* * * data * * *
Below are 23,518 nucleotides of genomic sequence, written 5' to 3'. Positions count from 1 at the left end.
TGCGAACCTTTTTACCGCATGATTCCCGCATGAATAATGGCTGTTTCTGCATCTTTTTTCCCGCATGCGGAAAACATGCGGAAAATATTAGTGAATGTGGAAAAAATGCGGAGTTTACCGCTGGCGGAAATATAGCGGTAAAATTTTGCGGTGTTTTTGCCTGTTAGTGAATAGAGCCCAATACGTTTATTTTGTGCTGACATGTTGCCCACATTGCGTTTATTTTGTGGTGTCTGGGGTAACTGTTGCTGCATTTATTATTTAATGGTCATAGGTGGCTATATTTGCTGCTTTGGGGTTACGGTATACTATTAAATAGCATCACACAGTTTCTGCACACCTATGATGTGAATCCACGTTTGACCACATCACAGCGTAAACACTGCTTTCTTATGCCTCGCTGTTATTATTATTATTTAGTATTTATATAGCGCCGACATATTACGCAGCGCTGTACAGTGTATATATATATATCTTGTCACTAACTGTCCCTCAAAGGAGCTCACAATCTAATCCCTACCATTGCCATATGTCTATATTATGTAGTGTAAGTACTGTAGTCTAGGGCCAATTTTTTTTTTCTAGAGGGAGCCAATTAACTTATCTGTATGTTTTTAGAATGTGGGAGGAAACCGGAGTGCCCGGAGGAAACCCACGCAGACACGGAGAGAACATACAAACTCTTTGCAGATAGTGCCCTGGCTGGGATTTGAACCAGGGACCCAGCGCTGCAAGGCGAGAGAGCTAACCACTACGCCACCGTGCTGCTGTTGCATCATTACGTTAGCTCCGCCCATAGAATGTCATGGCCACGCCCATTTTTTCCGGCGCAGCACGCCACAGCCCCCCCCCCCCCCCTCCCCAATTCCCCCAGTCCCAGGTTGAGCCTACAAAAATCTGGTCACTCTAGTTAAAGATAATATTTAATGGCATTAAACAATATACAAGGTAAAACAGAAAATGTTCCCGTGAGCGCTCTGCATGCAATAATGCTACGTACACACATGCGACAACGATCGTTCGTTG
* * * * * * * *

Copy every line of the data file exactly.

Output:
Below are 23,518 nucleotides of genomic sequence, written 5' to 3'. Positions count from 1 at the left end.
TGCGAACCTTTTTACCGCATGATTCCCGCATGAATAATGGCTGTTTCTGCATCTTTTTTCCCGCATGCGGAAAACATGCGGAAAATATTAGTGAATGTGGAAAAAATGCGGAGTTTACCGCTGGCGGAAATATAGCGGTAAAATTTTGCGGTGTTTTTGCCTGTTAGTGAATAGAGCCCAATACGTTTATTTTGTGCTGACATGTTGCCCACATTGCGTTTATTTTGTGGTGTCTGGGGTAACTGTTGCTGCATTTATTATTTAATGGTCATAGGTGGCTATATTTGCTGCTTTGGGGTTACGGTATACTATTAAATAGCATCACACAGTTTCTGCACACCTATGATGTGAATCCACGTTTGACCACATCACAGCGTAAACACTGCTTTCTTATGCCTCGCTGTTATTATTATTATTTAGTATTTATATAGCGCCGACATATTACGCAGCGCTGTACAGTGTATATATATATATCTTGTCACTAACTGTCCCTCAAAGGAGCTCACAATCTAATCCCTACCATTGCCATATGTCTATATTATGTAGTGTAAGTACTGTAGTCTAGGGCCAATTTTTTTTTTCTAGAGGGAGCCAATTAACTTATCTGTATGTTTTTAGAATGTGGGAGGAAACCGGAGTGCCCGGAGGAAACCCACGCAGACACGGAGAGAACATACAAACTCTTTGCAGATAGTGCCCTGGCTGGGATTTGAACCAGGGACCCAGCGCTGCAAGGCGAGAGAGCTAACCACTACGCCACCGTGCTGCTGTTGCATCATTACGTTAGCTCCGCCCATAGAATGTCATGGCCACGCCCATTTTTTCCGGCGCAGCACGCCACAGCCCCCCCCCCCCCCCTCCCCAATTCCCCCAGTCCCAGGTTGAGCCTACAAAAATCTGGTCACTCTAGTTAAAGATAATATTTAATGGCATTAAACAATATACAAGGTAAAACAGAAAATGTTCCCGTGAGCGCTCTGCATGCAATAATGCTACGTACACACATGCGACAACGATCGTTCGTTG